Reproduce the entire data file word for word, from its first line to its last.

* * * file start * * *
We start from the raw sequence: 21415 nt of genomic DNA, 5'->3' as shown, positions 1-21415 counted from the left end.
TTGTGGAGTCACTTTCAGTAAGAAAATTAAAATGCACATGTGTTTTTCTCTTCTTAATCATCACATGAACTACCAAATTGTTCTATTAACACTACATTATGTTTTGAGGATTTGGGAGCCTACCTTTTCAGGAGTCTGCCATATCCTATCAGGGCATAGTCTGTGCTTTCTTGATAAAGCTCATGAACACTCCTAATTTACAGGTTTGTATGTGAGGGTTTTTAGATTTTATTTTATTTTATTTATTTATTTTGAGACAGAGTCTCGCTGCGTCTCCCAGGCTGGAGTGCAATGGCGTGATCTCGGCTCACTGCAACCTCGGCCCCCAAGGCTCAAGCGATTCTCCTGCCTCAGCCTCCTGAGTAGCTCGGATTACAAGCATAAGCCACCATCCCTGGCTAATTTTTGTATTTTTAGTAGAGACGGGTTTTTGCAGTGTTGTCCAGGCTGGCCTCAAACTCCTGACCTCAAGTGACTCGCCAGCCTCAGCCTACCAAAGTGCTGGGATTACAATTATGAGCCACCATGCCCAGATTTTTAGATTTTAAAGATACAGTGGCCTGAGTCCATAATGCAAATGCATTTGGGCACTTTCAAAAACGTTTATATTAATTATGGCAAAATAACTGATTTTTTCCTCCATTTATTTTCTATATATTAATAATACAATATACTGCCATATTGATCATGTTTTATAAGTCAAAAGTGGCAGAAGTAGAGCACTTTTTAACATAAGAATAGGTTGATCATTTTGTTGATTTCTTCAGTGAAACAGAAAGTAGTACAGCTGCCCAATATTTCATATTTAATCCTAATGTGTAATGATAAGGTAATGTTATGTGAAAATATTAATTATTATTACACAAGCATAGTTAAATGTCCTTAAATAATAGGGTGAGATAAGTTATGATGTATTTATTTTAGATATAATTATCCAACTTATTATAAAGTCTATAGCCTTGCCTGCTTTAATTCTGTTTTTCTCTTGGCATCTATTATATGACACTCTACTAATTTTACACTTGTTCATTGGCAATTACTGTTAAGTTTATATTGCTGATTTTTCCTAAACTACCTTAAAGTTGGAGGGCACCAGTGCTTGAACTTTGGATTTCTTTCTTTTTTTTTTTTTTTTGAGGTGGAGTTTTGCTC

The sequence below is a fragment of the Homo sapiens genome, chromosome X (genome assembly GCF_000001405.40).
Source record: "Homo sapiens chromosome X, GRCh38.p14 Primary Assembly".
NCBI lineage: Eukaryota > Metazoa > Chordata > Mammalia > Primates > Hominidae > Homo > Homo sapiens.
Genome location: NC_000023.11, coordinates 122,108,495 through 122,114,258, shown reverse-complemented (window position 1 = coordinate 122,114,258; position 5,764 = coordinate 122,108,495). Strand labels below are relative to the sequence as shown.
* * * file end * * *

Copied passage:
We start from the raw sequence: 21415 nt of genomic DNA, 5'->3' as shown, positions 1-21415 counted from the left end.
TTGTGGAGTCACTTTCAGTAAGAAAATTAAAATGCACATGTGTTTTTCTCTTCTTAATCATCACATGAACTACCAAATTGTTCTATTAACACTACATTATGTTTTGAGGATTTGGGAGCCTACCTTTTCAGGAGTCTGCCATATCCTATCAGGGCATAGTCTGTGCTTTCTTGATAAAGCTCATGAACACTCCTAATTTACAGGTTTGTATGTGAGGGTTTTTAGATTTTATTTTATTTTATTTATTTATTTTGAGACAGAGTCTCGCTGCGTCTCCCAGGCTGGAGTGCAATGGCGTGATCTCGGCTCACTGCAACCTCGGCCCCCAAGGCTCAAGCGATTCTCCTGCCTCAGCCTCCTGAGTAGCTCGGATTACAAGCATAAGCCACCATCCCTGGCTAATTTTTGTATTTTTAGTAGAGACGGGTTTTTGCAGTGTTGTCCAGGCTGGCCTCAAACTCCTGACCTCAAGTGACTCGCCAGCCTCAGCCTACCAAAGTGCTGGGATTACAATTATGAGCCACCATGCCCAGATTTTTAGATTTTAAAGATACAGTGGCCTGAGTCCATAATGCAAATGCATTTGGGCACTTTCAAAAACGTTTATATTAATTATGGCAAAATAACTGATTTTTTCCTCCATTTATTTTCTATATATTAATAATACAATATACTGCCATATTGATCATGTTTTATAAGTCAAAAGTGGCAGAAGTAGAGCACTTTTTAACATAAGAATAGGTTGATCATTTTGTTGATTTCTTCAGTGAAACAGAAAGTAGTACAGCTGCCCAATATTTCATATTTAATCCTAATGTGTAATGATAAGGTAATGTTATGTGAAAATATTAATTATTATTACACAAGCATAGTTAAATGTCCTTAAATAATAGGGTGAGATAAGTTATGATGTATTTATTTTAGATATAATTATCCAACTTATTATAAAGTCTATAGCCTTGCCTGCTTTAATTCTGTTTTTCTCTTGGCATCTATTATATGACACTCTACTAATTTTACACTTGTTCATTGGCAATTACTGTTAAGTTTATATTGCTGATTTTTCCTAAACTACCTTAAAGTTGGAGGGCACCAGTGCTTGAACTTTGGATTTCTTTCTTTTTTTTTTTTTTTTGAGGTGGAGTTTTGCTC

The sequence below is a fragment of the Homo sapiens genome, chromosome X (genome assembly GCF_000001405.40).
Source record: "Homo sapiens chromosome X, GRCh38.p14 Primary Assembly".
NCBI lineage: Eukaryota > Metazoa > Chordata > Mammalia > Primates > Hominidae > Homo > Homo sapiens.
Genome location: NC_000023.11, coordinates 122,108,495 through 122,114,258, shown reverse-complemented (window position 1 = coordinate 122,114,258; position 5,764 = coordinate 122,108,495). Strand labels below are relative to the sequence as shown.